How we get out of the infinite regress of infantile consumerism remains to be seen. I am thinking that when oil production goes into a permanent decline after 2017, that's going to evacuate a lot of wealth that was being pissed away on meaningless junk, and people will have to snap to attention and get on the stick or experience enormous suffering. At that point, the ICT industry will evolve customers and relationships. How that will evolve out of the massive monopolisation process from above seems unlikely, so I would think it will have to come from below as consumers empower themselves back into being customers working with companies to get (work/play/etc.) done, and then become citizens who are compassionate and contributing active members of a society instead of taxpayers griping about "the gubmint".

  • When EVERYONE becomes a patent troll and predatory lawsuit machine are those things still bad? Best case, the whole tech industry will implode into not making or creating or selling ANYTHING preferring instead to make all their money by suing each other continuously and shifting the same unproductive bag and cash back and forth among them.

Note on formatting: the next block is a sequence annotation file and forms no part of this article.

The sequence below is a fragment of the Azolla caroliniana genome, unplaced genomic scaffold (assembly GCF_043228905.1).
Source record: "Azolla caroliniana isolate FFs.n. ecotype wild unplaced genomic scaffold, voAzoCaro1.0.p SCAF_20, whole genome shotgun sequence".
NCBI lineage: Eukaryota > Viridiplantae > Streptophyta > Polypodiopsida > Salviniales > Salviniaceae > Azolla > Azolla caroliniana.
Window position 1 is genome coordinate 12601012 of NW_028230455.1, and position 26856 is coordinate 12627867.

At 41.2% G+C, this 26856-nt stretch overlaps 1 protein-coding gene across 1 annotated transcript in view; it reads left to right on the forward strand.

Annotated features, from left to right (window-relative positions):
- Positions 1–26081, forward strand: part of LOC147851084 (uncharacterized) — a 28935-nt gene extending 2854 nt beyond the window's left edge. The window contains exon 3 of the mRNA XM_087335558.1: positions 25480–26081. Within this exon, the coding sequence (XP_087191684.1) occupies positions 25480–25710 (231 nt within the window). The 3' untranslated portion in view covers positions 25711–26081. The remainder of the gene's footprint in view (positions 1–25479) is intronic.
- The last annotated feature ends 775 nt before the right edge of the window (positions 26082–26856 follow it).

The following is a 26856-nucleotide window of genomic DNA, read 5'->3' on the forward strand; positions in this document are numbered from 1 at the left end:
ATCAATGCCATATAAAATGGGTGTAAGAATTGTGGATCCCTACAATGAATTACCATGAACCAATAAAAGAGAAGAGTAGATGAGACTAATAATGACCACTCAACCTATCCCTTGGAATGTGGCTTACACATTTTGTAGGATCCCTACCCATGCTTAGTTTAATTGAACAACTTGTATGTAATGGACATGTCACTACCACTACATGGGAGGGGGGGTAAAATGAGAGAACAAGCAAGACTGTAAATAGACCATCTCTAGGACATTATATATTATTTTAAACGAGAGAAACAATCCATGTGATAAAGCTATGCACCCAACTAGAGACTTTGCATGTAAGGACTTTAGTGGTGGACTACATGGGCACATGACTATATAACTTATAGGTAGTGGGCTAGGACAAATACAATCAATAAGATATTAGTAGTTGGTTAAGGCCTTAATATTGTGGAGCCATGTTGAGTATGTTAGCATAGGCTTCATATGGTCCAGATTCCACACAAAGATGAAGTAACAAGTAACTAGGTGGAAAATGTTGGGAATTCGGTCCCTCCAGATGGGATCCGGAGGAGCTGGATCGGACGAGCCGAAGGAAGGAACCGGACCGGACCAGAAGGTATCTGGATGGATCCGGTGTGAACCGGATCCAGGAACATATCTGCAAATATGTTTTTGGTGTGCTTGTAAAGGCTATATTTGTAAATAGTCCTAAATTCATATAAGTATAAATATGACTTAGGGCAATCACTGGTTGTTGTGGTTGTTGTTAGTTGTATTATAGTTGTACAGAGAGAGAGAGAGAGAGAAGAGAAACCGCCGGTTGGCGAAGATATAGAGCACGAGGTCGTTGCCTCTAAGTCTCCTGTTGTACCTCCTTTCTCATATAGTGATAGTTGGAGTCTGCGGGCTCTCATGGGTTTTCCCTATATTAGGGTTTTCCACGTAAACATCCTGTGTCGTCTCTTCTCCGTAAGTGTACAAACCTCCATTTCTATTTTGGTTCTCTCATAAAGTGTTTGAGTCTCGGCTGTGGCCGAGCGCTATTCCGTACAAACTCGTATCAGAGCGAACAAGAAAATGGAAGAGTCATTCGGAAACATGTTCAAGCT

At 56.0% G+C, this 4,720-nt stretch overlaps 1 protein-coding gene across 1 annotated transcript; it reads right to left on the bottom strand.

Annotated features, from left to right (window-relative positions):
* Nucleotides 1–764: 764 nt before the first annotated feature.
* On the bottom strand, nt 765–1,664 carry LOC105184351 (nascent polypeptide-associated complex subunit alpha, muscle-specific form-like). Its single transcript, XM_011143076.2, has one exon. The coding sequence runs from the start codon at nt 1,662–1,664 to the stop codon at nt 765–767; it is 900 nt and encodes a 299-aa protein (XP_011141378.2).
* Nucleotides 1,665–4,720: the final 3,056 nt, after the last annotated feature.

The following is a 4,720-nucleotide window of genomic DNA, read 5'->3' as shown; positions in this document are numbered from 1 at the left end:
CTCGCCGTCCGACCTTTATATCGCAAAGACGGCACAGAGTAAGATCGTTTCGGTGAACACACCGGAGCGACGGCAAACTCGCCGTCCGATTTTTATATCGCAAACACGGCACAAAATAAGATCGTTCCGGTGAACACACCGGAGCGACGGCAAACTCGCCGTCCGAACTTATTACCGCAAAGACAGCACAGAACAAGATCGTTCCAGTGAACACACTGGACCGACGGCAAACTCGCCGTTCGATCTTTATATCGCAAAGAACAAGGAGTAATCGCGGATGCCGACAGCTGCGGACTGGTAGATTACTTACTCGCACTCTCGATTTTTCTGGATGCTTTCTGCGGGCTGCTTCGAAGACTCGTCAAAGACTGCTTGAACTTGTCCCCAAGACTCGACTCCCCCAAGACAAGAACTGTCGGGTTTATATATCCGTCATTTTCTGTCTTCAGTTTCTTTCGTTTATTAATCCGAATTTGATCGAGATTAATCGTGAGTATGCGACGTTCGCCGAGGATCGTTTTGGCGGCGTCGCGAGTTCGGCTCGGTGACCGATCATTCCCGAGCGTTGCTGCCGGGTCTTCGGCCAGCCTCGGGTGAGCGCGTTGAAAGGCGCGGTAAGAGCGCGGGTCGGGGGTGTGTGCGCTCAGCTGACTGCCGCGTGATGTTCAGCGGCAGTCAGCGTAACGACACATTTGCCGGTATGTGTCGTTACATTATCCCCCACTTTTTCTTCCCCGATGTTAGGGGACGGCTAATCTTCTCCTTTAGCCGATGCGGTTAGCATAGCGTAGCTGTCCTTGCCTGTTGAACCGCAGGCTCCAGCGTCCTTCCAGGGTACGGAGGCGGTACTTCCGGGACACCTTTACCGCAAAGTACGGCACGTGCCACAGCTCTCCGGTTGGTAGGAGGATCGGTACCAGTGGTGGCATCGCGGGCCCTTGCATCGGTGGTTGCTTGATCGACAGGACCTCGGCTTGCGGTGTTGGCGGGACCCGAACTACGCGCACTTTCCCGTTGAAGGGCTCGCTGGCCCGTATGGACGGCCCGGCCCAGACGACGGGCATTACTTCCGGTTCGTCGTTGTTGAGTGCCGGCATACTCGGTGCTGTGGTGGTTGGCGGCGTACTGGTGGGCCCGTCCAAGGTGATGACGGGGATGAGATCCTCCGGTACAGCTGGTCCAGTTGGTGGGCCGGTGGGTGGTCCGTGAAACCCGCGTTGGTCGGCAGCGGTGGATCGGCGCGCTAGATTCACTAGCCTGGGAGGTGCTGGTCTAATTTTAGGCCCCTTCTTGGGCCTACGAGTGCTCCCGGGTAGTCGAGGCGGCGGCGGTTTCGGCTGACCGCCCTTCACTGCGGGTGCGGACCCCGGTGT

• The old HP was a great company, but it was always atypical. Suggesting the there has been a shift because few if any other companies followed Mr. Hewlett's and Mr. Packard's model is a bit of a stretch.
  • by kheldan (1460303) on Wednesday June 27, 2012 @11:37AM (#40468005) Journal
    When times get tough, you find out what people are really like. When you're living in times of plenty-for-all, it's easy for people to be kind and generous. The truly good, nice people won't change much, if at all, but the rest? The pretty mask and the kid-gloves come off. Businesses are run by people, and they reflect who those people really are.
  • That when you look at IT related job offers in the Silicon Area it is hard to find something that is NOT "advanced breakthrough customer advertisement mobile targeting management" platform (in the cloud of course)...

    And this is quite boring in the end, and soul crunching, what self respecting geek really wants to do this, of course making money is cool, but spending your life....

    so where are the really interesting companies ....

    • What your witnessing is but a small portion of a much larger picture. You're seeing the transfer of wealth from this nation to 3rd world countries that can do our jobs at a fraction of a cost. Or to put it in another way, you simply can not have a nation of consumers if said nation isn't producing any work. So until our own wealth dries up (and it has been), Silicon valley will not be focusing their advertisements overseas yet. By the time they do, it will be too late to compete in that market.